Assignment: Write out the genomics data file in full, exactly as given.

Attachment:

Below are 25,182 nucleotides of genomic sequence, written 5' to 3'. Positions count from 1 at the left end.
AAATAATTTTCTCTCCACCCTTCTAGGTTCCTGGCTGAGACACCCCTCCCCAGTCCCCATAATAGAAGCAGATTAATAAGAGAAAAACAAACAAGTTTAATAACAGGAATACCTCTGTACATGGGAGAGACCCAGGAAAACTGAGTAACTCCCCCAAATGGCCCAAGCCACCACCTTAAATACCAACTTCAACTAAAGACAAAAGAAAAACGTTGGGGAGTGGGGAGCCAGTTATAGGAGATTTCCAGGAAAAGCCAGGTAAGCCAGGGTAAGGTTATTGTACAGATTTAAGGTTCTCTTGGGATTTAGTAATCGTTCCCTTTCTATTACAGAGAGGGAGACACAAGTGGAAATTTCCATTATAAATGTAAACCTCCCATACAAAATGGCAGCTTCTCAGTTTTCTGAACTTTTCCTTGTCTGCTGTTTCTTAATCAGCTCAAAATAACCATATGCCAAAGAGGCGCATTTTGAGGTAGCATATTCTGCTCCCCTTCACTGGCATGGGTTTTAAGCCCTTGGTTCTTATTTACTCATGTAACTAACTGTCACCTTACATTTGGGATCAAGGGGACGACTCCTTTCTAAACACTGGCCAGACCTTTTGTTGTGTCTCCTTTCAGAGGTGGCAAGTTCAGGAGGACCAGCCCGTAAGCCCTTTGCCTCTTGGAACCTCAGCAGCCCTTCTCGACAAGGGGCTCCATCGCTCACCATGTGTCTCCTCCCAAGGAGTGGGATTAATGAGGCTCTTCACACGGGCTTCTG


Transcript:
Below are 25,182 nucleotides of genomic sequence, written 5' to 3'. Positions count from 1 at the left end.
AAATAATTTTCTCTCCACCCTTCTAGGTTCCTGGCTGAGACACCCCTCCCCAGTCCCCATAATAGAAGCAGATTAATAAGAGAAAAACAAACAAGTTTAATAACAGGAATACCTCTGTACATGGGAGAGACCCAGGAAAACTGAGTAACTCCCCCAAATGGCCCAAGCCACCACCTTAAATACCAACTTCAACTAAAGACAAAAGAAAAACGTTGGGGAGTGGGGAGCCAGTTATAGGAGATTTCCAGGAAAAGCCAGGTAAGCCAGGGTAAGGTTATTGTACAGATTTAAGGTTCTCTTGGGATTTAGTAATCGTTCCCTTTCTATTACAGAGAGGGAGACACAAGTGGAAATTTCCATTATAAATGTAAACCTCCCATACAAAATGGCAGCTTCTCAGTTTTCTGAACTTTTCCTTGTCTGCTGTTTCTTAATCAGCTCAAAATAACCATATGCCAAAGAGGCGCATTTTGAGGTAGCATATTCTGCTCCCCTTCACTGGCATGGGTTTTAAGCCCTTGGTTCTTATTTACTCATGTAACTAACTGTCACCTTACATTTGGGATCAAGGGGACGACTCCTTTCTAAACACTGGCCAGACCTTTTGTTGTGTCTCCTTTCAGAGGTGGCAAGTTCAGGAGGACCAGCCCGTAAGCCCTTTGCCTCTTGGAACCTCAGCAGCCCTTCTCGACAAGGGGCTCCATCGCTCACCATGTGTCTCCTCCCAAGGAGTGGGATTAATGAGGCTCTTCACACGGGCTTCTG